This tutorial documents how to install, configure and maintain a Shadowsocks-libev server. One cool thing about this tutorial is, by following this tutorial, your Shadowsocks-libev servers should be able to defend against various attacks, including active probing from the GFW and the partitioning oracle attack. Additionally, we compile a list of commonly asked questions, debunking common myths of Shadowsocks-libev. As of November 7, 2021, we received a few reports on the blocking of Shadowsocks ports. We thus share a way to setup backup ports to mitigate the inconvenience caused by port blocking.
Please consider bookmark this page because we commit to make this tutorial up-to-date and provide latest best practices to defend against emerging attacks. This tutorial is intended to be friendly to non-technical users. If you get lost at any step of this tutorial, please let us know and we will improve the documentation.
Snap is the officially recommended way to install Shadowsocks-libev.
Now double check you have both
snapd and Snap
sudo snap install core
Now we install the latest Shadowsocks-libev from the edge channel:
sudo snap install shadowsocks-libev --edge
Below is the recommended configuration for Shadowsocks-libev server:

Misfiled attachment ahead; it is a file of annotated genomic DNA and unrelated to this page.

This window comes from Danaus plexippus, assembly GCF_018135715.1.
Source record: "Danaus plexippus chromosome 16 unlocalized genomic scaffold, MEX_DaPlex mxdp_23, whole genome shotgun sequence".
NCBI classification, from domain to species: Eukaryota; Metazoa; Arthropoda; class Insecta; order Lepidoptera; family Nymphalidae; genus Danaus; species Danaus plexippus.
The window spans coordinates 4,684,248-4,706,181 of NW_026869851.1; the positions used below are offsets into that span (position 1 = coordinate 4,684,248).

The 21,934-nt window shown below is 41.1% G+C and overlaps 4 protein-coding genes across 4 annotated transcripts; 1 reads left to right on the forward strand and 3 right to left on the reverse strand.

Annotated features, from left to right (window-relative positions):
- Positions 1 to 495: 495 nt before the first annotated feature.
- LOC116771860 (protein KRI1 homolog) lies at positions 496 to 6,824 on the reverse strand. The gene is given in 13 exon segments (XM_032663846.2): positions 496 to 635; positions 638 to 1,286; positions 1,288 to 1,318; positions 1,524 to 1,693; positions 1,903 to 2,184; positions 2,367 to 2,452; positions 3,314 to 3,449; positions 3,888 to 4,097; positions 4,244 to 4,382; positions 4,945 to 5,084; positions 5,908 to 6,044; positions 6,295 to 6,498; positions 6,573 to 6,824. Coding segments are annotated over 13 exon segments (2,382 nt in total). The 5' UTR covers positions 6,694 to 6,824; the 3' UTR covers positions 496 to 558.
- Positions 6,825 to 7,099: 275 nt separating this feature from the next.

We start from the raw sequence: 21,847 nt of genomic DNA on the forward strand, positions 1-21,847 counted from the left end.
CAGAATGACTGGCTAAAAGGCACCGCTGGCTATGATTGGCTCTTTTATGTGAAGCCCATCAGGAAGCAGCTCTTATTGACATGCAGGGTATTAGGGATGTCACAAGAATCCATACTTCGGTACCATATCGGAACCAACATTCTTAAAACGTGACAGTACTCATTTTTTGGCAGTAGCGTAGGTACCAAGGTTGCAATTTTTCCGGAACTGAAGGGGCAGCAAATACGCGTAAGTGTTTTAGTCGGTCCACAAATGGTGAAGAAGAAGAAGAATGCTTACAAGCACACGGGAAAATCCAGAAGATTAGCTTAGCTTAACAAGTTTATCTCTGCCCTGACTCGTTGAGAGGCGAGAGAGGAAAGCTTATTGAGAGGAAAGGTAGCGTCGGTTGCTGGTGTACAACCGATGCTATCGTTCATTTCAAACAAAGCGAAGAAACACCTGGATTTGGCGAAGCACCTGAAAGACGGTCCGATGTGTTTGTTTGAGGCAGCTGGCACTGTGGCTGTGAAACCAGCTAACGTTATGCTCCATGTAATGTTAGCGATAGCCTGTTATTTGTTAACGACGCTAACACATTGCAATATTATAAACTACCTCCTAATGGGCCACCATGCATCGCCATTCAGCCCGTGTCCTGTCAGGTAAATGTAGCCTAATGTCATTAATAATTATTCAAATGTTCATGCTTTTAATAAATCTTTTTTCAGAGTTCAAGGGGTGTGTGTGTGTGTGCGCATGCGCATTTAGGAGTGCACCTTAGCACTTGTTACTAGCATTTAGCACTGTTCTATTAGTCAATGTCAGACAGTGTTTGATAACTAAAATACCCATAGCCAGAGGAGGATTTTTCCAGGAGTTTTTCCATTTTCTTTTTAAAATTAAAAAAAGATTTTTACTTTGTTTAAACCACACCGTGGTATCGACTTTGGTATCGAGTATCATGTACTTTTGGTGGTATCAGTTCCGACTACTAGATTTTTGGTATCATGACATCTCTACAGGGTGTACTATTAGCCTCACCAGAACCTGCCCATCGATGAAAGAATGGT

You need to replace the password
ExamplePassword with a much stronger one.
A strong password is recommended to mitigate the latest Partitioning Oracle Attacks against Shadowsocks servers.
A handy way to generate a strong password from your terminal is:
openssl rand -base64 16.
You may also want to change the
8388 to a different value between
Now, open the default configuration file:
sudo nano /var/snap/shadowsocks-libev/common/etc/shadowsocks-libev/config.json
After copying and pasting your settings to the file, type
Ctrl + x to exit.
The text editor will ask
"Save modified buffer?", and you can type
y and then hit
The default configuration file path is too long to remember, and it is not well documented elsewhere yet. We thus encourage you to bookmark this page so that you can go back to check it whenever you want.
ufw to open ports for the Shadowsocks server.
ufw on a Debian-based server:
sudo apt update && sudo apt install -y ufw
Then open ports for
ssh and Shadowsocks-libev.
Note that if you set the
server_port to a value different than
/var/snap/shadowsocks-libev/common/etc/shadowsocks-libev/config.json, you need to change the value
8388 below accordingly:
sudo ufw allow ssh
sudo ufw allow 8388
sudo ufw enable
If it prompts
Command may disrupt existing ssh connections. Proceed with operation (y|n)?, type
y and hit
sudo ufw status, and the output should look like this:
To Action From
-- ------ ----
22/tcp ALLOW Anywhere
8388 ALLOW Anywhere
22/tcp (v6) ALLOW Anywhere (v6)
8388 (v6) ALLOW Anywhere (v6)
Now you can start the Shadowsocks-libev:
sudo systemctl start snap.shadowsocks-libev.ss-server-daemon.service
Remember to let Shadowsocks-libev auto-start after a server reboot:
sudo systemctl enable snap.shadowsocks-libev.ss-server-daemon.service
To check the status of the service:
sudo systemctl status snap.shadowsocks-libev.ss-server-daemon.service
If you see
Active: active (running) in green, your Shadowsocks-libev server is running properly;
if you see
Active: failed in red, jump to the end of
journalctl -u snap.shadowsocks-libev.ss-server-daemon.service to see what is wrong.
Whenever you change the configuration file, remember to restart Shadowsocks-libev to load the latest settings: